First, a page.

Given low interest rates, have we changed our allocation to bondsA financial instrument representing an IOU from the borrower to the lender. Bond issuers promise to pay bond holders a given amount of interest for a pre-determined amount of time until the loan is repaid in full (otherwise known as the maturity date). Bonds can have a fixed or floating interest rate. Fixed-rate bonds pay out a pre-determined amount of interest each year, while floating-rate bonds can pay higher or lower interest each year depending on prevailing market interest rates. among government, corporate, high-yield and international debt? Vice President Steve Johnson spoke about how we’ve positioned our fixed income investments for 2021 in our recent webinar,* A Tale of Two Recoveries: Will Main Street Catch Up With Wall Street?
Please enjoy the excerpt below and click here for the full webinar replay to hear more.
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You’ll hear this discussion among investors that with interest rates so low, why bother with bonds? I think of bonds as a shock absorber. After the market has a tough day, I go home and have a little comfort food, I want roasted chicken and mashed potatoes. That’s what my bonds are. My bonds provide that stability so that on the day when stocksA financial instrument giving the holder a proportion of the ownership and earnings of a company. are down, I can usually know that bonds are green, providing that balance to the portfolio.
The Federal Reserve met today, and they talked about interest rates. Over the last couple of years, we know that Fed Chair Jerome Powell has told us that they are going to keep rates lower for longer.
In fact, Powell’s not even thinking about thinking about raising rates, despite one or two other members who may object. Interest rates are going to stay really low. Your cash is earning zero, it’s losing money. Even though corporate bonds are yielding, on the short end, between 1% and 2%, that is a lot more than zero. If you invest over a longer period of time, the power of compounding takes effect. That’s why we stress that we maintain bondA financial instrument representing an IOU from the borrower to the lender. Bond issuers promise to pay bond holders a given amount of interest for a pre-determined amount of time until the loan is repaid in full (otherwise known as the maturity date). Bonds can have a fixed or floating interest rate. Fixed-rate bonds pay out a pre-determined amount of interest each year, while floating-rate bonds can pay higher or lower interest each year depending on prevailing market interest rates. allocation.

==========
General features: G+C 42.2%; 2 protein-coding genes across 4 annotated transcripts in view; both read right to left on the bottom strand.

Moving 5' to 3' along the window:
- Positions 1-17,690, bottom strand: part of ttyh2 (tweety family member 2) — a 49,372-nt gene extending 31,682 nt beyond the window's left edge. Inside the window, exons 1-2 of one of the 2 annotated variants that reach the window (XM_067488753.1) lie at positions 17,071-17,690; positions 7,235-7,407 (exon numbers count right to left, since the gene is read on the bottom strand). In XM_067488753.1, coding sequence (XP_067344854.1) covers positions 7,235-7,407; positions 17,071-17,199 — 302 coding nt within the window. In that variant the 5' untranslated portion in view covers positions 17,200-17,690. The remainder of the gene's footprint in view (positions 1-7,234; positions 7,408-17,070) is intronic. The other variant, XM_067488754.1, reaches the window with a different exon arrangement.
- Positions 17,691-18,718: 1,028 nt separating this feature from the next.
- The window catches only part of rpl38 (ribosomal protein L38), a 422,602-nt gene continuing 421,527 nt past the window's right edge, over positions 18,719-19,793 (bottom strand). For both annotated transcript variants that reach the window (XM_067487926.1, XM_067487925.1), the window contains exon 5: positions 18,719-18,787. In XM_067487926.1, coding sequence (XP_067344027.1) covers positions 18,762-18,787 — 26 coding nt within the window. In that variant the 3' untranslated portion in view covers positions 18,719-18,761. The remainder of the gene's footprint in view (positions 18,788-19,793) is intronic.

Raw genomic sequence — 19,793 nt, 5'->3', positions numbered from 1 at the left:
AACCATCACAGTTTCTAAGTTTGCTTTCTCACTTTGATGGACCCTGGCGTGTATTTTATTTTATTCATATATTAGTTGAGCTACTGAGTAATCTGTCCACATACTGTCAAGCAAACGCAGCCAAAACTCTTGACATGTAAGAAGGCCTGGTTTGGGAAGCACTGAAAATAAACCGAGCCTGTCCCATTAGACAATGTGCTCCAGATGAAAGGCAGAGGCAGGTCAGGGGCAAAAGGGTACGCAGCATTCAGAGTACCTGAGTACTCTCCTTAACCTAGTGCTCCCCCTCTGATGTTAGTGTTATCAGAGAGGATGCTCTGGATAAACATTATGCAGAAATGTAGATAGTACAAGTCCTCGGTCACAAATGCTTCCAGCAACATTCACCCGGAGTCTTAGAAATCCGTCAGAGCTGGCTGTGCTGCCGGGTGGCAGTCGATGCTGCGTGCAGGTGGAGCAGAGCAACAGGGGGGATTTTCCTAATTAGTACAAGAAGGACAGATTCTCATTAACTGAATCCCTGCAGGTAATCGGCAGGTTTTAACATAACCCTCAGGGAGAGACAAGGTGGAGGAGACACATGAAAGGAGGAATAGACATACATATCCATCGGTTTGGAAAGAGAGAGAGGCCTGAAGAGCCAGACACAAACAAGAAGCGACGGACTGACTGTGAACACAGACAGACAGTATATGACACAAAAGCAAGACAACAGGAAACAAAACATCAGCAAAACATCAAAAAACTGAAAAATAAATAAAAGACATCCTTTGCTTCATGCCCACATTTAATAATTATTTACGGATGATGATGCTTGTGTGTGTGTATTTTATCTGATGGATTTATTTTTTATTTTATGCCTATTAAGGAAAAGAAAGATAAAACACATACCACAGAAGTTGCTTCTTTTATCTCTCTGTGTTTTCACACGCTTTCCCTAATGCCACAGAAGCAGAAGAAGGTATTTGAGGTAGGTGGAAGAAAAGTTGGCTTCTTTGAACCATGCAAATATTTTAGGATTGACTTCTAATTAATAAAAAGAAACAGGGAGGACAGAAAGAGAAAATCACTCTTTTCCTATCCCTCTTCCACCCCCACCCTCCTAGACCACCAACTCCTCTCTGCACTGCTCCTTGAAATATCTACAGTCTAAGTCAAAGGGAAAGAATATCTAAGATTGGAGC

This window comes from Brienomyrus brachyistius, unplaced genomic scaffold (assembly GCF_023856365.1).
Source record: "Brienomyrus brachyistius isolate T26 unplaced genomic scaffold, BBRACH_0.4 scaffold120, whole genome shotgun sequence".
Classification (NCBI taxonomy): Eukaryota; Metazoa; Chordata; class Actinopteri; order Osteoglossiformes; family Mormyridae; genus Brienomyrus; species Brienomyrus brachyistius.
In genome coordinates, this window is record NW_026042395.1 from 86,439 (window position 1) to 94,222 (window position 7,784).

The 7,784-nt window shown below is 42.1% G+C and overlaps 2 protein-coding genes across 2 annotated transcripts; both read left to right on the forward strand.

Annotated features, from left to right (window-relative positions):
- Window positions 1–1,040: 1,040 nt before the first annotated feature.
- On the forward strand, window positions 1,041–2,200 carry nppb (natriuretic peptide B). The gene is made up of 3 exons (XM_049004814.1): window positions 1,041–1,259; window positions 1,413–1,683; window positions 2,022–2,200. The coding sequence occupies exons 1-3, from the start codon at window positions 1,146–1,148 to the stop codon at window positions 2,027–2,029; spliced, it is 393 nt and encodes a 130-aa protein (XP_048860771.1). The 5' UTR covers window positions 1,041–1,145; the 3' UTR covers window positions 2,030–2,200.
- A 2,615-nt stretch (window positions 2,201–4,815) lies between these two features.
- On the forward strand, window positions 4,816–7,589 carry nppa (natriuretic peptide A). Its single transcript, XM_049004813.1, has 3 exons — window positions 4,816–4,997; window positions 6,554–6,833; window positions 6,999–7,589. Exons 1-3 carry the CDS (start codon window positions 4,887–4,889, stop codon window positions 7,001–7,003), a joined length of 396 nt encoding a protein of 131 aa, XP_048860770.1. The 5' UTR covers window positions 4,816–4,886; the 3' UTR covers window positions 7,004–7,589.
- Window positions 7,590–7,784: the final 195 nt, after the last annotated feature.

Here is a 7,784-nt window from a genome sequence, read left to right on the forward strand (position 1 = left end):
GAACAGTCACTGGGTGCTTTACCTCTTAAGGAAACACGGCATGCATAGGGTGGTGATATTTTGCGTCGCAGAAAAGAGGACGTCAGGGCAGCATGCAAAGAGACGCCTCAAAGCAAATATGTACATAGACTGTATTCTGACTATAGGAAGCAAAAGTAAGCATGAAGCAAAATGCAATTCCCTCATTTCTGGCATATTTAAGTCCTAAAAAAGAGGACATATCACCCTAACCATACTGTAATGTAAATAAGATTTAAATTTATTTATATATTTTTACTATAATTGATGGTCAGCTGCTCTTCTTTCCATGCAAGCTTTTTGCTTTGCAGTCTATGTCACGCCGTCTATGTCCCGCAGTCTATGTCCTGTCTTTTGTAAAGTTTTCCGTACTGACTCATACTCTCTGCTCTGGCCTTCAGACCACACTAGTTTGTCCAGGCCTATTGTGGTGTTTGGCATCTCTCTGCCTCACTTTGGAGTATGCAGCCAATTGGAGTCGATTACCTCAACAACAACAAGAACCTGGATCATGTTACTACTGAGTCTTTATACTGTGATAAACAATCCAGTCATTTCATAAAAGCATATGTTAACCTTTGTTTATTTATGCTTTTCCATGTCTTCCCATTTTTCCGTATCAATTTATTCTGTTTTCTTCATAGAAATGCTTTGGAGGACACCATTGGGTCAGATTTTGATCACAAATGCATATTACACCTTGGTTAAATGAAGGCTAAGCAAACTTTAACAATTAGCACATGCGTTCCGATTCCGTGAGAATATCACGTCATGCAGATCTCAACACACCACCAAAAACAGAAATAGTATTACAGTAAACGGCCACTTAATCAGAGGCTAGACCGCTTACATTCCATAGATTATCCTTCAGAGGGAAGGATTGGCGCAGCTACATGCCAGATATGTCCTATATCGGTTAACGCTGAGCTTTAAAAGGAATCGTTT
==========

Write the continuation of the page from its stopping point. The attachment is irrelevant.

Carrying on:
Now, our managers favor corporate bonds right now. I think there is the belief that the economy will strengthen, and with that, we know that corporate bonds tend to do well. They’re providing a higher rate than U.S. government bonds and Treasurys. But we still want to own some Treasurys, not knowing what the future holds. Clearly, there is room for fixed income and bonds in your portfolio. Right now, I think we do favor the corporate side. But it doesn’t mean that we’re not looking at other areas like high-yield bonds.
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Click here for a replay of A Tale of Two Recoveries: Will Main Street Catch Up With Wall Street? Please contact us at (800) 492-6868 to learn more about our comprehensive wealth management solutions.
*Webinar recorded after the market closed on Wednesday, January 27, 2021.
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